1. If Christ (under the direction of Heavenly Father) created other (not necessarily all, but some other) worlds and
2. Christ was the Savior for other worlds.
Was he born, lived on, and died on these other worlds? We talked a little bit about how his atonement is infinite, and that should mean there would only need to be ONE atonement. But, if that's the case, did he atone for people on other worlds without living among them first? Part of what makes the atonement so personal (for me) is that he lived here, he understands, he experienced everything that I have. If other worlds have different laws, would he then have to go to those worlds to have the experiences associated with them? And how important is the relationship between the "creator" and "savior" what really is one without the other. Would someone be willing to make that kind of sacrifice for something that was not theirs in the same way that someone is yours when you create it. I was thinking of how much more I care about the things that are mine, the things I make, care for, and understand. Just like parents love their own kids in a different way than they love other people's kids. It would seem that the amount of love shown by the atonement, would have to be achieved through creation.
We also talked about why a creation was necessary.
One person talked about how he couldn't have "tested us" in his backyard because it would have been too painful - they then referenced a general authority as saying that during the crucifixion Heavenly Father turned his head away in the farthest corner of the universe because it was so painful. The person quoting it in class said it was in Jesus the Christ, then my mom said it was Melvin J. Ballard in a talk about a dream he had. So, if anyone knows where I can find that, I wanna read the rest of that story.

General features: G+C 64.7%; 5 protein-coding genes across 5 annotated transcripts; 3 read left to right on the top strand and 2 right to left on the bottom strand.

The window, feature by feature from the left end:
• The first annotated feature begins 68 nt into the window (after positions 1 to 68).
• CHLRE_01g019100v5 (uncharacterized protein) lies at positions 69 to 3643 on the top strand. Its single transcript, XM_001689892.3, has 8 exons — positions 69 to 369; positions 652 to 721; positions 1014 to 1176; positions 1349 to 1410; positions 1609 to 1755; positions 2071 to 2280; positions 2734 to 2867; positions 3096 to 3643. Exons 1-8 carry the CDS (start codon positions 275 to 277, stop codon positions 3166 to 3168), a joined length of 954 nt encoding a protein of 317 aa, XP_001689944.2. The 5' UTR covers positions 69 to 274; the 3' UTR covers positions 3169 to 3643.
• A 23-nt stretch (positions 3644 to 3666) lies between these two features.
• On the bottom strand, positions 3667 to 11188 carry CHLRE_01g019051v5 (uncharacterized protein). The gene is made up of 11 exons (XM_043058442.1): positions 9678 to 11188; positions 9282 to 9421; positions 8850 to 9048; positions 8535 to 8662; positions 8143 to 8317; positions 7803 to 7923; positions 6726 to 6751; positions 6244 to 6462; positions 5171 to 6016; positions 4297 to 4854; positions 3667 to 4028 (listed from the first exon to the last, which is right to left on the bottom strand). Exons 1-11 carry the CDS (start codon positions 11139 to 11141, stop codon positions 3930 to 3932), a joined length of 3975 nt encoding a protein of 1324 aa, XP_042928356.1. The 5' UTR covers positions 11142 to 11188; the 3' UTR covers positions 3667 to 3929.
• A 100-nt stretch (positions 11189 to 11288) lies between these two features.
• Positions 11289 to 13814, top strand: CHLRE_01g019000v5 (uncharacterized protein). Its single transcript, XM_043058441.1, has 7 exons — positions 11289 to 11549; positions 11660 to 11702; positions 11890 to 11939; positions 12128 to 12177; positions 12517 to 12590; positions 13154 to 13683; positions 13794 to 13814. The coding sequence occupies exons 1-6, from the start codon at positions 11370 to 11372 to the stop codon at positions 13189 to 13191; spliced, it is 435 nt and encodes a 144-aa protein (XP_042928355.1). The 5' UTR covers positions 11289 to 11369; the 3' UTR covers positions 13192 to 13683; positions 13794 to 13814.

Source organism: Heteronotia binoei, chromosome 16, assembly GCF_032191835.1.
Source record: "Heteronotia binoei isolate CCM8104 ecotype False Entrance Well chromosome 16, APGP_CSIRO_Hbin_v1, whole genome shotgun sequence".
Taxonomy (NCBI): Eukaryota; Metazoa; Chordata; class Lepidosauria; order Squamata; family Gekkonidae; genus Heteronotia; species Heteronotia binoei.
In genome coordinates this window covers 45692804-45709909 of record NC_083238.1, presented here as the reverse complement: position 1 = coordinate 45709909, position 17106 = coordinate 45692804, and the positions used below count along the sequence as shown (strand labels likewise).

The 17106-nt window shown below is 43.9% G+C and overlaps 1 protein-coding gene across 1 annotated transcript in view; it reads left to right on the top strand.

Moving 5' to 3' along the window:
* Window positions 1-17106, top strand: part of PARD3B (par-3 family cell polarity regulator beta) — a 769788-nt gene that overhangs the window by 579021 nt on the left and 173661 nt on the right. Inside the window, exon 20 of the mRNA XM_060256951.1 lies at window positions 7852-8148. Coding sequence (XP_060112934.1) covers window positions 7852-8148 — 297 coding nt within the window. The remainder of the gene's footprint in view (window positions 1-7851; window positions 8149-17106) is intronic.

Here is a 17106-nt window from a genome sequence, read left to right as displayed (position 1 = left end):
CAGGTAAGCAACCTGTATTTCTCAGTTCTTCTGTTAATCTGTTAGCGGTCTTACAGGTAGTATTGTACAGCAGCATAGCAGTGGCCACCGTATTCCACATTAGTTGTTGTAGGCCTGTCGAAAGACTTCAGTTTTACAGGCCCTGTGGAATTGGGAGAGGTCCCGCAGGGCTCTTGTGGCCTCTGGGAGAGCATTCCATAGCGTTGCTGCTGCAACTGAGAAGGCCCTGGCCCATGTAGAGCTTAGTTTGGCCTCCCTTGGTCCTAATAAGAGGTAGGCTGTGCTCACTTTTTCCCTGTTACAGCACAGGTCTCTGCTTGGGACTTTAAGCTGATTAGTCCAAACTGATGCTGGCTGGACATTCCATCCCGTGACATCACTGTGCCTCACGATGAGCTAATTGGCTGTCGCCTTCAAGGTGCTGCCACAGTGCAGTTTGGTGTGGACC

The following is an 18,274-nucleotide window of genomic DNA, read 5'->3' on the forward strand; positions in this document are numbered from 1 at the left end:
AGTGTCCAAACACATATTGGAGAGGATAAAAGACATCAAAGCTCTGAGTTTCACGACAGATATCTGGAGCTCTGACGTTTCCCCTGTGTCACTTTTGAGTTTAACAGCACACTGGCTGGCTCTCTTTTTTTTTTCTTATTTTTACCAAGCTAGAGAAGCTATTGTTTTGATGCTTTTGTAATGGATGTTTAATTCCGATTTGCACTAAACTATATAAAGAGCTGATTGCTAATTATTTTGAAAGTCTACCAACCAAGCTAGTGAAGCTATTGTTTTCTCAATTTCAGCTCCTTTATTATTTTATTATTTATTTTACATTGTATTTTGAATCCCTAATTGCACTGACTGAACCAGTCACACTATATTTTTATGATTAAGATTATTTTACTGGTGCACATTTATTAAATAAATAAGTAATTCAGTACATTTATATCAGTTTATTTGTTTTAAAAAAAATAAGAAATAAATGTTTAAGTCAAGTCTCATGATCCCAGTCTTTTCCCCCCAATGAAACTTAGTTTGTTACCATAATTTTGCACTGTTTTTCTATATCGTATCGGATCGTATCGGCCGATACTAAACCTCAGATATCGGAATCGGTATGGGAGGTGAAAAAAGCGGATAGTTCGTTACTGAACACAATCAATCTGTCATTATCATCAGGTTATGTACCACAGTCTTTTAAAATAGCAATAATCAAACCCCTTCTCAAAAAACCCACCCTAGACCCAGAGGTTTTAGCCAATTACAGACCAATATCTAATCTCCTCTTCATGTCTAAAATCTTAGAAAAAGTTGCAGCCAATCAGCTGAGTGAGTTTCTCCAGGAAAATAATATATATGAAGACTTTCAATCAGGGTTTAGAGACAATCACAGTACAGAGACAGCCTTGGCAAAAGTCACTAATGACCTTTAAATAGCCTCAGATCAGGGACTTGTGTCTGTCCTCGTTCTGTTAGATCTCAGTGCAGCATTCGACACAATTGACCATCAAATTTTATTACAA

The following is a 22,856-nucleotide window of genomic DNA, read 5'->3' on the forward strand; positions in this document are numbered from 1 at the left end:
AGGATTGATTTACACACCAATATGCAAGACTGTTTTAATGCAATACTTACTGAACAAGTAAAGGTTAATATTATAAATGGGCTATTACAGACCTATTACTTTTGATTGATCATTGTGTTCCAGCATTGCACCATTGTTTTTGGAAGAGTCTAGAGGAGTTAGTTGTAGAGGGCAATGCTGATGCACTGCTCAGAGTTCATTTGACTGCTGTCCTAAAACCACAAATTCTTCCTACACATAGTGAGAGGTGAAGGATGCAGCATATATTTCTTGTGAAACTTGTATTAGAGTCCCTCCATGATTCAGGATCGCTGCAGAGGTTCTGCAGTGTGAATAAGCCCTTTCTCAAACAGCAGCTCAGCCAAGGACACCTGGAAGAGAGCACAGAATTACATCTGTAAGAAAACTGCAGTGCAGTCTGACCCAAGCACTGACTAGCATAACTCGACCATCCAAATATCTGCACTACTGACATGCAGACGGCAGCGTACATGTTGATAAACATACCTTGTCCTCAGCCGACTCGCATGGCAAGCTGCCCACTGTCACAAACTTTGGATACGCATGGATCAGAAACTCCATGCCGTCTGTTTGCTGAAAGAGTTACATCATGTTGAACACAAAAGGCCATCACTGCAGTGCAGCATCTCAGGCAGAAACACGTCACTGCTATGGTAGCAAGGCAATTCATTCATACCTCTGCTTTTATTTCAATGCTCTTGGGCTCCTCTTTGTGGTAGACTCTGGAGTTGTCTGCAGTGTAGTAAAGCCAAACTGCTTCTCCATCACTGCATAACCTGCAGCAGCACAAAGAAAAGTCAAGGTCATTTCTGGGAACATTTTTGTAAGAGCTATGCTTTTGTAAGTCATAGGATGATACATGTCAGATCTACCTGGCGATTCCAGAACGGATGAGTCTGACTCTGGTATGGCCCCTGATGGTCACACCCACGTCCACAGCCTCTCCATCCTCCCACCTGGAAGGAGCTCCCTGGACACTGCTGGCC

Another person pointed out that it is against God's perfect nature to have imperfection in his "backyard" so to speak. If we were going to make mistakes, we needed to do it away from him. It thought of how we put muddy kids outside, and make them play in playpens. It's funny to think of our Heavenly Father sitting in the "home teaching room" of his house and saying "don't bring those muddy feet in my clean room! If you're gonna make a mess, do it outside!" (Not in an impatient way, of course, but in a kind loving, respectful way.)
Someone else pointed out that the veil is important and I kept thinking that we very well could be in his back yard for all we know. We certainly feel his presence with us at times, and there's no good reason that this earth isn't right next door so to speak. We just don't see it. And that's the whole point. The veil is the important part of that.
Another good thing I learned was that general authorities don't always agree. We read about how Talmage and Joseph Feilding Smith had VERY differing views of evolution and they made it very clear that they weren't on the same page. And it turns out that they're both still really good people. That was a good click moment for me. Not all people who are "good and righteous" agree on everything. It's OK that we disagree and have different perspective.
My teacher also quoted something that I've heard before about "when are the words of our leaders counted as scripture" and how not everything a GA or even the prophet says is hard doctrine or scripture. It's only when they've been moved upon by the spirit to say what they are saying. I can't remember where that came from, so if you know about that one too, I'd love to know that source - my mom didn't know what I was talking about (which shocked me!) so I'd love to show it to her.
Most of all I'm glad that I get to go to class and to learn more. I'm glad to live in a place where that's so easy. Yay for Utah!